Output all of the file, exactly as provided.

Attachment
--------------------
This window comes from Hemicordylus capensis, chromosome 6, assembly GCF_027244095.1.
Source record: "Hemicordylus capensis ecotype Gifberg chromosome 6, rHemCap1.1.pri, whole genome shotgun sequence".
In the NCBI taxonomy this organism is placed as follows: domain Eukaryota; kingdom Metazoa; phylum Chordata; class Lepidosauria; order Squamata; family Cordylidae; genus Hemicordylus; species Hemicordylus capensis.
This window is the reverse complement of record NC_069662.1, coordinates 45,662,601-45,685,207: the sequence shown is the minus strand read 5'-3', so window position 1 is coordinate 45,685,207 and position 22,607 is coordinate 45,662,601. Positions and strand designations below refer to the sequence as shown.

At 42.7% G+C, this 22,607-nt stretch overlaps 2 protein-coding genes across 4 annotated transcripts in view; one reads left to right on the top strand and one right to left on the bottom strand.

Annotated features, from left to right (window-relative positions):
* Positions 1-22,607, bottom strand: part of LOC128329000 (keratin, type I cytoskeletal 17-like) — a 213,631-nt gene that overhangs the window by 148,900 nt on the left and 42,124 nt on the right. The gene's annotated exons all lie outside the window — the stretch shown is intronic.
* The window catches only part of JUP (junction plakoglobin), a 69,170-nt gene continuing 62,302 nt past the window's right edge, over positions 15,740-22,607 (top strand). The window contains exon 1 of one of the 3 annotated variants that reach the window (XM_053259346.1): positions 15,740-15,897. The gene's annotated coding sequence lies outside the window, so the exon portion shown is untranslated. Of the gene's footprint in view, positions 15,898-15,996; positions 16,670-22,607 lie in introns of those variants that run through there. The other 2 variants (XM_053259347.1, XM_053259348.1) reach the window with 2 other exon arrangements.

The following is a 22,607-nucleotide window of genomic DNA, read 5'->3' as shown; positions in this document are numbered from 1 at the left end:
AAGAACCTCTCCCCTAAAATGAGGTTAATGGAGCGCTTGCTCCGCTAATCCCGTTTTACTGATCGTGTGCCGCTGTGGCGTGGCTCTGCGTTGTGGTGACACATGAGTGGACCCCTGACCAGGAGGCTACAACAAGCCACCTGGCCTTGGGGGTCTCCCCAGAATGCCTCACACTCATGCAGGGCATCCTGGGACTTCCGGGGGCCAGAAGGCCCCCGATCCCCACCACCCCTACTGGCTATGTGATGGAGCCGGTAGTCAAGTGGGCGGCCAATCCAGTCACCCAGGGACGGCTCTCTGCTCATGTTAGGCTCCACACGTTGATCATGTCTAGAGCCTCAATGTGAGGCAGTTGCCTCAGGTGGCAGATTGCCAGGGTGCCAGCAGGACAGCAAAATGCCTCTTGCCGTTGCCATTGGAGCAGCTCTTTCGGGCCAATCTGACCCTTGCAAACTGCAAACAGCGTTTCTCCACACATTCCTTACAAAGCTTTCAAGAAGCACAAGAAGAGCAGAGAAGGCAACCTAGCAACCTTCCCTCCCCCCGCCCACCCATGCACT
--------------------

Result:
This window comes from Hemicordylus capensis, chromosome 6, assembly GCF_027244095.1.
Source record: "Hemicordylus capensis ecotype Gifberg chromosome 6, rHemCap1.1.pri, whole genome shotgun sequence".
In the NCBI taxonomy this organism is placed as follows: domain Eukaryota; kingdom Metazoa; phylum Chordata; class Lepidosauria; order Squamata; family Cordylidae; genus Hemicordylus; species Hemicordylus capensis.
This window is the reverse complement of record NC_069662.1, coordinates 45,662,601-45,685,207: the sequence shown is the minus strand read 5'-3', so window position 1 is coordinate 45,685,207 and position 22,607 is coordinate 45,662,601. Positions and strand designations below refer to the sequence as shown.

At 42.7% G+C, this 22,607-nt stretch overlaps 2 protein-coding genes across 4 annotated transcripts in view; one reads left to right on the top strand and one right to left on the bottom strand.

Annotated features, from left to right (window-relative positions):
* Positions 1-22,607, bottom strand: part of LOC128329000 (keratin, type I cytoskeletal 17-like) — a 213,631-nt gene that overhangs the window by 148,900 nt on the left and 42,124 nt on the right. The gene's annotated exons all lie outside the window — the stretch shown is intronic.
* The window catches only part of JUP (junction plakoglobin), a 69,170-nt gene continuing 62,302 nt past the window's right edge, over positions 15,740-22,607 (top strand). The window contains exon 1 of one of the 3 annotated variants that reach the window (XM_053259346.1): positions 15,740-15,897. The gene's annotated coding sequence lies outside the window, so the exon portion shown is untranslated. Of the gene's footprint in view, positions 15,898-15,996; positions 16,670-22,607 lie in introns of those variants that run through there. The other 2 variants (XM_053259347.1, XM_053259348.1) reach the window with 2 other exon arrangements.

The following is a 22,607-nucleotide window of genomic DNA, read 5'->3' as shown; positions in this document are numbered from 1 at the left end:
AAGAACCTCTCCCCTAAAATGAGGTTAATGGAGCGCTTGCTCCGCTAATCCCGTTTTACTGATCGTGTGCCGCTGTGGCGTGGCTCTGCGTTGTGGTGACACATGAGTGGACCCCTGACCAGGAGGCTACAACAAGCCACCTGGCCTTGGGGGTCTCCCCAGAATGCCTCACACTCATGCAGGGCATCCTGGGACTTCCGGGGGCCAGAAGGCCCCCGATCCCCACCACCCCTACTGGCTATGTGATGGAGCCGGTAGTCAAGTGGGCGGCCAATCCAGTCACCCAGGGACGGCTCTCTGCTCATGTTAGGCTCCACACGTTGATCATGTCTAGAGCCTCAATGTGAGGCAGTTGCCTCAGGTGGCAGATTGCCAGGGTGCCAGCAGGACAGCAAAATGCCTCTTGCCGTTGCCATTGGAGCAGCTCTTTCGGGCCAATCTGACCCTTGCAAACTGCAAACAGCGTTTCTCCACACATTCCTTACAAAGCTTTCAAGAAGCACAAGAAGAGCAGAGAAGGCAACCTAGCAACCTTCCCTCCCCCCGCCCACCCATGCACT